Eldest Willoughby child Tim (Will Forte) wants to bring honour and prestige back to the Willoughby name after his disappointing and neglectful parents, Walter (Martin Short) and Helga (Jane Krakowski) sullied it with their…bad parenting? Younger sister Jane (Alessia Cara) just wants a family that cares about her dreams and twins Barnaby & Barnaby (Seán Cullen) just want to invent in peace without their parents asking them to be quiet all the time. The one thing they agree on is that they want their parents gone by whatever means necessary. All the while they are overseen by a narrating cat (Ricky Gervais) that intends to keep the story on track. The only dilemma, The Willoughbys doesn’t really have one, its really more an outline.
Despite the seasoning of sharp, humourous dialogue, it comes at the expense of moments that make these characters worth caring about in a story screaming for character or a sense of adventure. While this animated story feels at home in a brightly coloured world, when this story steps out of the drably coloured hallways of the Willoughby home it drifts from one lifeless sight gag to the next, knowing where these ‘orphaned’ kids need to be but never really knowing how to make getting there anything more than taxing. Despite a clear desire to differentiate Tim from his parents, director Kris Pearn’s reliance upon the same visual buffoonary for both Tim and his parents makes them seem far too alike. Tim comes across like an unpleasant thoughtless person becasuse his ability to cause destruction around him is constantly linked to his parents own destructive antics. No matter how many ‘humourous’ car accidents Tim might cause, it doesn’t make him seem childish, but just like his disappointing parents.
Although an array of wonderful side characters, from larger than life nanny Linda (the always reliable Maya Rudolph) to Commander Melanoff (Terry Crews), a riff on Willy Wonka and Colonel Sanders at the same time, ensure that The Willoughbys plodding 92 minutes doesn’t completely stall but their presence feels like a crutch in a story where the main characters feel paper thin. While there is plenty here to keep kids entertained, from PG violence to rainbow coloured landscapes and funny vomitting visuals, those who know better the whole picture feels somewhat crass, a dreary story of a broken family given light through false colouring and an entertaining supporting cast who feel more vibrant than the titular family at The Willoughbys core.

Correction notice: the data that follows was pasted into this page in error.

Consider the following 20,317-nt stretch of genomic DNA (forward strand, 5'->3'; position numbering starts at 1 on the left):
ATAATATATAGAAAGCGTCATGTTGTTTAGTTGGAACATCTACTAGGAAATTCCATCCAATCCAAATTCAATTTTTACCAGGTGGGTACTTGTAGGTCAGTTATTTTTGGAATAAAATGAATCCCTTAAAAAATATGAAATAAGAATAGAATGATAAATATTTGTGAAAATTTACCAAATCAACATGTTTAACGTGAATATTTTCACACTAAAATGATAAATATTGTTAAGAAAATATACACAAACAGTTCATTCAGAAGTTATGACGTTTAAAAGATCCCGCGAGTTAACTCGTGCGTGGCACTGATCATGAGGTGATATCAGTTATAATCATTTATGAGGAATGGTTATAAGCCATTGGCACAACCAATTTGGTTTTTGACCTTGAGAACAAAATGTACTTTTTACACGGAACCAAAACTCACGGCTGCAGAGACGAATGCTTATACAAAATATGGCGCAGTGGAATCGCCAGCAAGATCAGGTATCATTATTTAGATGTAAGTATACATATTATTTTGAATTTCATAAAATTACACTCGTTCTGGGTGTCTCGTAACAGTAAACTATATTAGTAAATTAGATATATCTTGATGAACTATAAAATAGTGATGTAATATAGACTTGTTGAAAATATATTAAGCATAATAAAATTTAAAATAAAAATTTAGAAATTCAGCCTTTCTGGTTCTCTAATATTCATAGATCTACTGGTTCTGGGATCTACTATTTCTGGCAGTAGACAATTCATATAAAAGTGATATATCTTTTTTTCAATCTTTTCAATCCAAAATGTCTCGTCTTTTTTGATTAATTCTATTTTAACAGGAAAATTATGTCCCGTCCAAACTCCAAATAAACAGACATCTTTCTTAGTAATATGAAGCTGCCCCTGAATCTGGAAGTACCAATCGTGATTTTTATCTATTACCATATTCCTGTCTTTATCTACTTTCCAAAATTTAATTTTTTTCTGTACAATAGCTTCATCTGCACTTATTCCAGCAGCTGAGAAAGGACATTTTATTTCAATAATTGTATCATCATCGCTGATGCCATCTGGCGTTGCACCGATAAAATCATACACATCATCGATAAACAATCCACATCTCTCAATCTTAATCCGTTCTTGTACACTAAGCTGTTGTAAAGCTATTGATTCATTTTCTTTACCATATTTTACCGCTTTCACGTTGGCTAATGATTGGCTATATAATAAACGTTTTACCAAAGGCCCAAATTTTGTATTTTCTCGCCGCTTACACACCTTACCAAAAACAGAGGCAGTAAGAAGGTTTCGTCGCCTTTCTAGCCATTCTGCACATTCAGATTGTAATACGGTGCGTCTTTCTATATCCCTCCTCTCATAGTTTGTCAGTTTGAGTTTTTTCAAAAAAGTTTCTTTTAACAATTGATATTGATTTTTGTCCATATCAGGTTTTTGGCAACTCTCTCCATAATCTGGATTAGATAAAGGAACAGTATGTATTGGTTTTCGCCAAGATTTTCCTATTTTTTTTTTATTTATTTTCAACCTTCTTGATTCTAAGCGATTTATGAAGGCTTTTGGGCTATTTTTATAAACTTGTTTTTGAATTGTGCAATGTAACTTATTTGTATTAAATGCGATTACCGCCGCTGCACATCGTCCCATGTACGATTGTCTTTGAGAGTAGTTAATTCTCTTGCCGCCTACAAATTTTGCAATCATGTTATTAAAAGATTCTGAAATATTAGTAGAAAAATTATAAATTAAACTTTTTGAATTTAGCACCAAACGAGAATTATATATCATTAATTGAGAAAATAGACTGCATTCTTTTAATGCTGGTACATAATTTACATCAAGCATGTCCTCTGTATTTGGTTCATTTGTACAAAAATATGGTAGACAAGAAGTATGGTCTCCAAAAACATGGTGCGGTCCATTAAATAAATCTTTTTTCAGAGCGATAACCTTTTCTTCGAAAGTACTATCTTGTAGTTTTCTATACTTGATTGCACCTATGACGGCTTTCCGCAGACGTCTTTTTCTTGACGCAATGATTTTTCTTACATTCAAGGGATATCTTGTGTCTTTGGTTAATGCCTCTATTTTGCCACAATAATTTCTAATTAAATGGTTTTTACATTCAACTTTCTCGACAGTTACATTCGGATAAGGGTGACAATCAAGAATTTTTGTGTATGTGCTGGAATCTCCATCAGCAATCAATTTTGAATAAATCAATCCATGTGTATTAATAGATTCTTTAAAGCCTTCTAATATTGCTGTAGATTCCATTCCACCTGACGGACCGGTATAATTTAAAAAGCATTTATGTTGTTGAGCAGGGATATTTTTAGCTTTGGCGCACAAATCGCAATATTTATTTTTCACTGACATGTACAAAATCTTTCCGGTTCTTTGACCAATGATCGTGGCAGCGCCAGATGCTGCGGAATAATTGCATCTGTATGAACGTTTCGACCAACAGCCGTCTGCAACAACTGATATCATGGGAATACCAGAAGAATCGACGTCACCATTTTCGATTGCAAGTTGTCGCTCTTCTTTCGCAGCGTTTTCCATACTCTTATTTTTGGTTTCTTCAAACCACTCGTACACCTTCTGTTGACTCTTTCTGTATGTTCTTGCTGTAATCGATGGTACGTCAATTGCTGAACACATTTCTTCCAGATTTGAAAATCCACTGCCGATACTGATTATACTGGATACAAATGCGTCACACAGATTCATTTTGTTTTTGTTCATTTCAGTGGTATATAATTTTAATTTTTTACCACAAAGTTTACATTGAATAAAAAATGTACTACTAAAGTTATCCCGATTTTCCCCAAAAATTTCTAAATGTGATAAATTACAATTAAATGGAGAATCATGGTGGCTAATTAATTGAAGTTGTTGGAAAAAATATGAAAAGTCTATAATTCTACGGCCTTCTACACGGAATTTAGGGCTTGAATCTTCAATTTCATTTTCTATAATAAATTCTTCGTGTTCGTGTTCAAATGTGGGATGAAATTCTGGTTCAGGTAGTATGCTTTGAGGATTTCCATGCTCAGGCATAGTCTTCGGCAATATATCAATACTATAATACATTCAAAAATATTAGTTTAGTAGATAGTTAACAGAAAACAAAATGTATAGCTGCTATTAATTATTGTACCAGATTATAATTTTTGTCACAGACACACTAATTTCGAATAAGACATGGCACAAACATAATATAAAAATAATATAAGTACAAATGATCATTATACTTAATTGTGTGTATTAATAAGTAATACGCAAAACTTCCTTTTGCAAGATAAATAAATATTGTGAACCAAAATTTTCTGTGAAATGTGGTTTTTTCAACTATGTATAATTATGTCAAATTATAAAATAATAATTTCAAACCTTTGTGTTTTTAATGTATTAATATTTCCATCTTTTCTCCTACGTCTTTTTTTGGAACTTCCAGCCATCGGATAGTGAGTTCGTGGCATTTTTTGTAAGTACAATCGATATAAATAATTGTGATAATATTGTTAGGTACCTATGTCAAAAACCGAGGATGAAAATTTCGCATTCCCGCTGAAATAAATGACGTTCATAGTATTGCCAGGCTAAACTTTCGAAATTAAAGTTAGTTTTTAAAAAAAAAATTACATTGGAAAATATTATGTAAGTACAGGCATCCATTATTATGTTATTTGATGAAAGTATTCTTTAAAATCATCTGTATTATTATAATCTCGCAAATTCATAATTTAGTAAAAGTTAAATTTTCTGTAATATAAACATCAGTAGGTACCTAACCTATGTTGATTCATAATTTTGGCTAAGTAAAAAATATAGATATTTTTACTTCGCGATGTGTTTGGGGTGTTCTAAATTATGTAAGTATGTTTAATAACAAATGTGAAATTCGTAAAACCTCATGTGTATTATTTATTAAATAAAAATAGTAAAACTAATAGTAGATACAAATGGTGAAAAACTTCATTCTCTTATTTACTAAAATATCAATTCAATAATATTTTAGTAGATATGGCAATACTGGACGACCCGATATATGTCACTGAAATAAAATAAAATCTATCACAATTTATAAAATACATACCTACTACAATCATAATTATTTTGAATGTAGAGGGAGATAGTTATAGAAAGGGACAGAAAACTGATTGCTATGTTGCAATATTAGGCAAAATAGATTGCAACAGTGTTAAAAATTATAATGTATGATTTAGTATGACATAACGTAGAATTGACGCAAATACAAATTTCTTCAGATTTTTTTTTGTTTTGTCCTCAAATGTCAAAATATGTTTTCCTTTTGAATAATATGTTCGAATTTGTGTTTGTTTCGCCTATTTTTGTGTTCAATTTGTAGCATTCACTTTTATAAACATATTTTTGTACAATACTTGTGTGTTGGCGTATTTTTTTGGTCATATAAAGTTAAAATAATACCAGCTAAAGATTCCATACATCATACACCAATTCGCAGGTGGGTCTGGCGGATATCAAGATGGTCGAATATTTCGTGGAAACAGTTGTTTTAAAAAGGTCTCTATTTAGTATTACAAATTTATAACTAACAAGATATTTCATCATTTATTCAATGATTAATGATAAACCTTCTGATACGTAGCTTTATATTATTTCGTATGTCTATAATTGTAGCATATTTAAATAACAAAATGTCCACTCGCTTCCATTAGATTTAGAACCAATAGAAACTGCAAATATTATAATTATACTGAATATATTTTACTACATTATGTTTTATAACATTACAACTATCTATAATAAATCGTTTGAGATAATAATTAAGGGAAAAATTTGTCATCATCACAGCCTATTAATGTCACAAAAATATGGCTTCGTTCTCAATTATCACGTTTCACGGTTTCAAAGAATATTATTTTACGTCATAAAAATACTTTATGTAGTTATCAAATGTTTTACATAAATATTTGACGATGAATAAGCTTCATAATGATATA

While it might have the visual design of a Laika production (Missing Link, Kubo and the Two Strings) The Willoughbys is an animation with the visual and narrative styling of a food fight. Full of bright colours constantly wizzing by it proves challenging to really appreciate what is being thrown at you because it feels like an attack on your senses. Dramatically it isn’t much different as it never really settles on any sort of concept outside of discussing the impact of neglectful parents only to find some strange use for them after all. It’s all very confusing being in the Willoughbys orbit and while its all very interesting, much like a food fight, its all very messy and it proves a chore cleaning it up.